Week of April 2nd

The next few days are going to be very busy at the HET. The HET team along with help from Austin will be installing IFU’s for the second virus enclosure in preparation for more virus units to be installed. This involves stringing fiber cables from the enclosure up to the top of the tracker to be attached to the IHMP (Input Head Mounting Plate). The team will also be investigating and trying to remedy problems with the IHMP dither mechanism. During this time there will be no science or engineering related night work due to immobility of tracker, structure or dome for the IFU deployment.

Week of December 26th

It has been quiet during the day at the HET this week with day staff on holiday. If the weather clears the night staff will be plenty busy working through the queue. The current weather outlook for the week is cloudy with possible showers. Monday night we were able to do science through thin clouds and successfully collected data for many programs that do not require perfect seeing or zero cloud cover. The bulk of the science data collected in the beginning of the week has been with LRS2-B and LRS2-R. Fingers crossed the weather clears as we approach the new moon on Thursday.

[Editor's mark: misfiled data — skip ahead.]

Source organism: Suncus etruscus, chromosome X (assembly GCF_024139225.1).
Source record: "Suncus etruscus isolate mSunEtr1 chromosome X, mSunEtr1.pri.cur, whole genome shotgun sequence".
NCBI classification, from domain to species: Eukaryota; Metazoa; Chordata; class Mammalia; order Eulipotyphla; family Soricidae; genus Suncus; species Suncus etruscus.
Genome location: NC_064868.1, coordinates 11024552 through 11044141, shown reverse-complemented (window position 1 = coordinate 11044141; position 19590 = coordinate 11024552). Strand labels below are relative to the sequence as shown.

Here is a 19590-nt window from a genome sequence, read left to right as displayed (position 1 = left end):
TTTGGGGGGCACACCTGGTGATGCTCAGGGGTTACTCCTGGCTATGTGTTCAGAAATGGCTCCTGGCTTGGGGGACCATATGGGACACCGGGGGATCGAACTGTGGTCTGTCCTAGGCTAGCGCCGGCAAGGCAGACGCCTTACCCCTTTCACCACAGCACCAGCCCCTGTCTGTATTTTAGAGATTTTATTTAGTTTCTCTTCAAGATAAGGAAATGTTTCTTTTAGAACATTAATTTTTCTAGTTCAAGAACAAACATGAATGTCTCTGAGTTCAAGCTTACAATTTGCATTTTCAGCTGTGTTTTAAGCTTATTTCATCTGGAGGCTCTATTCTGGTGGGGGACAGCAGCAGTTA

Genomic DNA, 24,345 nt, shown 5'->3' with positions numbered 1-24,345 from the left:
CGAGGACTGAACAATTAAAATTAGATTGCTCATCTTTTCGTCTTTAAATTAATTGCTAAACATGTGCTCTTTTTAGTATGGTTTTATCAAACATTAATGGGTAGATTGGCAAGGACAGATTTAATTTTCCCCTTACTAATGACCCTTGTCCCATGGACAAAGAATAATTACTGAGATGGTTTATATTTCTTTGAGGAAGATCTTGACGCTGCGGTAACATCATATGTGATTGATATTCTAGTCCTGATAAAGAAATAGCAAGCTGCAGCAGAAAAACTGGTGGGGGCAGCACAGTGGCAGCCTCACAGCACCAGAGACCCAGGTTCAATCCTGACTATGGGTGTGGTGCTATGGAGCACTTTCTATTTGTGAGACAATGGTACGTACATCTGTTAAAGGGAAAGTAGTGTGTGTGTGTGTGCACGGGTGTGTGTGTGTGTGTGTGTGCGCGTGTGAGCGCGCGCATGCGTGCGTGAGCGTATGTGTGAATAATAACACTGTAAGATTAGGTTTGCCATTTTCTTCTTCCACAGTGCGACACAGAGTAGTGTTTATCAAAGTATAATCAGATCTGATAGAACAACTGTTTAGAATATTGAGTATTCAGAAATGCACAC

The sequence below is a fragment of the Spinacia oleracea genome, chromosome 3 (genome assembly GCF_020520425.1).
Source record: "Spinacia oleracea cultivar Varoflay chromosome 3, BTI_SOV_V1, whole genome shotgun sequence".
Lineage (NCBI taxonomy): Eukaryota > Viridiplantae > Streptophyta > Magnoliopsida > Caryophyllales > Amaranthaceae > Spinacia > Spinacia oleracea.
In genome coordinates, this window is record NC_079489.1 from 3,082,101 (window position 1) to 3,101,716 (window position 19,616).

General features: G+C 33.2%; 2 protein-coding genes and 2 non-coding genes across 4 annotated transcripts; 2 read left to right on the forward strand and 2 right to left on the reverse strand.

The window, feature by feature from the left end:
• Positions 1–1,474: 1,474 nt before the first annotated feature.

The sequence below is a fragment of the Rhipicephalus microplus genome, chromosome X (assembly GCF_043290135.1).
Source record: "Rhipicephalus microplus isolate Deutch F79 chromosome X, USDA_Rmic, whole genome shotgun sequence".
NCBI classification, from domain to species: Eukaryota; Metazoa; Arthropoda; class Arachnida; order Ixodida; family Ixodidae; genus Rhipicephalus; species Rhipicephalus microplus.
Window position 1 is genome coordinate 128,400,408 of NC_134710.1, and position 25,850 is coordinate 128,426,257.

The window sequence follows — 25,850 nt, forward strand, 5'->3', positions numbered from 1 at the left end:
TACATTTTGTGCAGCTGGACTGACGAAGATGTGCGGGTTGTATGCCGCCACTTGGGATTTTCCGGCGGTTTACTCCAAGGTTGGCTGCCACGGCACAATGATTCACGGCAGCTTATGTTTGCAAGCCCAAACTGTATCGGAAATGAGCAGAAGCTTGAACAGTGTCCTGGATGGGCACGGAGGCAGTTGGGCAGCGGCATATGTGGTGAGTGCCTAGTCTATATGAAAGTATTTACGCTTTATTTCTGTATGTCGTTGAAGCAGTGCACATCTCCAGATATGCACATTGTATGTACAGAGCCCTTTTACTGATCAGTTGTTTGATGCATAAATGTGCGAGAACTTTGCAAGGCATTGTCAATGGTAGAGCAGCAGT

The week of December 11

This week marks the first full week of the new trimester (December – March). During this period we will be observing for 2 weeks around the new moon with LRS2-B and LRS2-R and to a very limited extent the first 16 units of VIRUS for science projects from our partners. We have 27 separate projects from our 4 partners. During this first week of the new trimester we took data for 10 programs.

During the 2 weeks around the full moon we will be concentrating on engineering but we may if it does not impose any constraint on the engineering obtain a few science targets during grey and bright time.

It is good to be back online taking science data.